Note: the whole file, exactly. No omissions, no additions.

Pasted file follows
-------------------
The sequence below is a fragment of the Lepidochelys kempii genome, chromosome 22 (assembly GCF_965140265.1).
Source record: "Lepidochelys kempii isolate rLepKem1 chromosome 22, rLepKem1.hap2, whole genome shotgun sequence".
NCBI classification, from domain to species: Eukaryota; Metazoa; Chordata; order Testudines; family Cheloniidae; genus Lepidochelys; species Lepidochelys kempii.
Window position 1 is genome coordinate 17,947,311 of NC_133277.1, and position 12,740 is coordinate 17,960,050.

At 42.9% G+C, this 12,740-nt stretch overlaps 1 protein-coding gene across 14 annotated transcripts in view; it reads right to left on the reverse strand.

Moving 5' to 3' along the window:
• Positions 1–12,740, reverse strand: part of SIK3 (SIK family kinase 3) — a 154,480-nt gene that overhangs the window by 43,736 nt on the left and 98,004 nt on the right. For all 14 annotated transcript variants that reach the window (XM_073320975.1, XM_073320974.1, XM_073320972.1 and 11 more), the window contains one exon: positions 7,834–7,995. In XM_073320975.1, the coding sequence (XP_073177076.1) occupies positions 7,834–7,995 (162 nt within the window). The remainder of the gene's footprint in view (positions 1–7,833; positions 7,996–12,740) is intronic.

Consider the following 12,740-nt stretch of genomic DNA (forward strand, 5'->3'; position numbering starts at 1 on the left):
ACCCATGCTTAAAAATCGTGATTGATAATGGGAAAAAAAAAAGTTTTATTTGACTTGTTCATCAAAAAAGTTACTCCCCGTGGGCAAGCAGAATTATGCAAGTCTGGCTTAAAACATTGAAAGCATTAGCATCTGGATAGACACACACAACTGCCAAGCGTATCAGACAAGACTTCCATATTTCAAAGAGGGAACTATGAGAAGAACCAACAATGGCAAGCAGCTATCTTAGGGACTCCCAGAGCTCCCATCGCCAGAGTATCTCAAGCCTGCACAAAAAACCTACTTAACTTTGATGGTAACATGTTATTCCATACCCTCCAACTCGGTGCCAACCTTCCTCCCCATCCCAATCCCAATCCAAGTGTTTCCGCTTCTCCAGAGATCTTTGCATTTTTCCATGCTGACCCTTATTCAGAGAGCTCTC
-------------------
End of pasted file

The sequence below is a fragment of the Lepidochelys kempii genome, chromosome 22 (assembly GCF_965140265.1).
Source record: "Lepidochelys kempii isolate rLepKem1 chromosome 22, rLepKem1.hap2, whole genome shotgun sequence".
NCBI classification, from domain to species: Eukaryota; Metazoa; Chordata; order Testudines; family Cheloniidae; genus Lepidochelys; species Lepidochelys kempii.
Window position 1 is genome coordinate 17,947,311 of NC_133277.1, and position 12,740 is coordinate 17,960,050.

At 42.9% G+C, this 12,740-nt stretch overlaps 1 protein-coding gene across 14 annotated transcripts in view; it reads right to left on the reverse strand.

Moving 5' to 3' along the window:
• Positions 1–12,740, reverse strand: part of SIK3 (SIK family kinase 3) — a 154,480-nt gene that overhangs the window by 43,736 nt on the left and 98,004 nt on the right. For all 14 annotated transcript variants that reach the window (XM_073320975.1, XM_073320974.1, XM_073320972.1 and 11 more), the window contains one exon: positions 7,834–7,995. In XM_073320975.1, the coding sequence (XP_073177076.1) occupies positions 7,834–7,995 (162 nt within the window). The remainder of the gene's footprint in view (positions 1–7,833; positions 7,996–12,740) is intronic.

Consider the following 12,740-nt stretch of genomic DNA (forward strand, 5'->3'; position numbering starts at 1 on the left):
ACCCATGCTTAAAAATCGTGATTGATAATGGGAAAAAAAAAAGTTTTATTTGACTTGTTCATCAAAAAAGTTACTCCCCGTGGGCAAGCAGAATTATGCAAGTCTGGCTTAAAACATTGAAAGCATTAGCATCTGGATAGACACACACAACTGCCAAGCGTATCAGACAAGACTTCCATATTTCAAAGAGGGAACTATGAGAAGAACCAACAATGGCAAGCAGCTATCTTAGGGACTCCCAGAGCTCCCATCGCCAGAGTATCTCAAGCCTGCACAAAAAACCTACTTAACTTTGATGGTAACATGTTATTCCATACCCTCCAACTCGGTGCCAACCTTCCTCCCCATCCCAATCCCAATCCAAGTGTTTCCGCTTCTCCAGAGATCTTTGCATTTTTCCATGCTGACCCTTATTCAGAGAGCTCTC